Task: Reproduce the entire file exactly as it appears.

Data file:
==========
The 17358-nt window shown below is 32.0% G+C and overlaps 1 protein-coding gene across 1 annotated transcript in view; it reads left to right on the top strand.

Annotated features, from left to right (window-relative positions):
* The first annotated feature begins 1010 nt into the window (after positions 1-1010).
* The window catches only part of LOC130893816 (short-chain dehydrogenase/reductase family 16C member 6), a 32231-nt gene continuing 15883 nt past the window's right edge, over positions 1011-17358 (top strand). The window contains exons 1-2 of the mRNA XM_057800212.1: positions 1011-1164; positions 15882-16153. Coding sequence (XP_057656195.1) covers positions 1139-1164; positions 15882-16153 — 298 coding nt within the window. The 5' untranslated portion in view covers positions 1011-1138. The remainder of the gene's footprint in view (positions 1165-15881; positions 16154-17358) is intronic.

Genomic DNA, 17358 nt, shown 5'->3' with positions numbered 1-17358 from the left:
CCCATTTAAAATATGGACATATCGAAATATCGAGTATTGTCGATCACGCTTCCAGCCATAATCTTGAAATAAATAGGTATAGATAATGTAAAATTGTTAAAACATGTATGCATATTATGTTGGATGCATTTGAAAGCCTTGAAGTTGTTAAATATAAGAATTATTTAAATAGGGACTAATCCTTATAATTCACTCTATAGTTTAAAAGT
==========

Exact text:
The 17358-nt window shown below is 32.0% G+C and overlaps 1 protein-coding gene across 1 annotated transcript in view; it reads left to right on the top strand.

Annotated features, from left to right (window-relative positions):
* The first annotated feature begins 1010 nt into the window (after positions 1-1010).
* The window catches only part of LOC130893816 (short-chain dehydrogenase/reductase family 16C member 6), a 32231-nt gene continuing 15883 nt past the window's right edge, over positions 1011-17358 (top strand). The window contains exons 1-2 of the mRNA XM_057800212.1: positions 1011-1164; positions 15882-16153. Coding sequence (XP_057656195.1) covers positions 1139-1164; positions 15882-16153 — 298 coding nt within the window. The 5' untranslated portion in view covers positions 1011-1138. The remainder of the gene's footprint in view (positions 1165-15881; positions 16154-17358) is intronic.

Genomic DNA, 17358 nt, shown 5'->3' with positions numbered 1-17358 from the left:
CCCATTTAAAATATGGACATATCGAAATATCGAGTATTGTCGATCACGCTTCCAGCCATAATCTTGAAATAAATAGGTATAGATAATGTAAAATTGTTAAAACATGTATGCATATTATGTTGGATGCATTTGAAAGCCTTGAAGTTGTTAAATATAAGAATTATTTAAATAGGGACTAATCCTTATAATTCACTCTATAGTTTAAAAGT